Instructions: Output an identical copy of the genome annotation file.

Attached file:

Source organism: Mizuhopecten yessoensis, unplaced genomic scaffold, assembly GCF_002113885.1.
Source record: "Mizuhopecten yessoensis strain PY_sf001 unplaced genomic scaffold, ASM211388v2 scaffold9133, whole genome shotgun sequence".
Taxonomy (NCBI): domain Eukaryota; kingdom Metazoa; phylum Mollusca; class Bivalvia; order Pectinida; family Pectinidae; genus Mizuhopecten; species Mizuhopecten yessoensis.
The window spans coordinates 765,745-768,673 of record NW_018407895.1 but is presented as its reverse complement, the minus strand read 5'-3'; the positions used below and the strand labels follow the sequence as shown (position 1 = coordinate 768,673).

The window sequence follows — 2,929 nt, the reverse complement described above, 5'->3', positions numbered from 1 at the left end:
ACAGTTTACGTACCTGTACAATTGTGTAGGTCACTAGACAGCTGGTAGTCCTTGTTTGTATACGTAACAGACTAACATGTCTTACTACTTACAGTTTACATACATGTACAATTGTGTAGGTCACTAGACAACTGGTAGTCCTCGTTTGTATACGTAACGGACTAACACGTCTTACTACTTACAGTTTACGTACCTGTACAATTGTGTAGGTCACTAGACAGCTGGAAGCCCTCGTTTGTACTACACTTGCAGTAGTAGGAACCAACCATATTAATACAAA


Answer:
Source organism: Mizuhopecten yessoensis, unplaced genomic scaffold, assembly GCF_002113885.1.
Source record: "Mizuhopecten yessoensis strain PY_sf001 unplaced genomic scaffold, ASM211388v2 scaffold9133, whole genome shotgun sequence".
Taxonomy (NCBI): domain Eukaryota; kingdom Metazoa; phylum Mollusca; class Bivalvia; order Pectinida; family Pectinidae; genus Mizuhopecten; species Mizuhopecten yessoensis.
The window spans coordinates 765,745-768,673 of record NW_018407895.1 but is presented as its reverse complement, the minus strand read 5'-3'; the positions used below and the strand labels follow the sequence as shown (position 1 = coordinate 768,673).

The window sequence follows — 2,929 nt, the reverse complement described above, 5'->3', positions numbered from 1 at the left end:
ACAGTTTACGTACCTGTACAATTGTGTAGGTCACTAGACAGCTGGTAGTCCTTGTTTGTATACGTAACAGACTAACATGTCTTACTACTTACAGTTTACATACATGTACAATTGTGTAGGTCACTAGACAACTGGTAGTCCTCGTTTGTATACGTAACGGACTAACACGTCTTACTACTTACAGTTTACGTACCTGTACAATTGTGTAGGTCACTAGACAGCTGGAAGCCCTCGTTTGTACTACACTTGCAGTAGTAGGAACCAACCATATTAATACAAA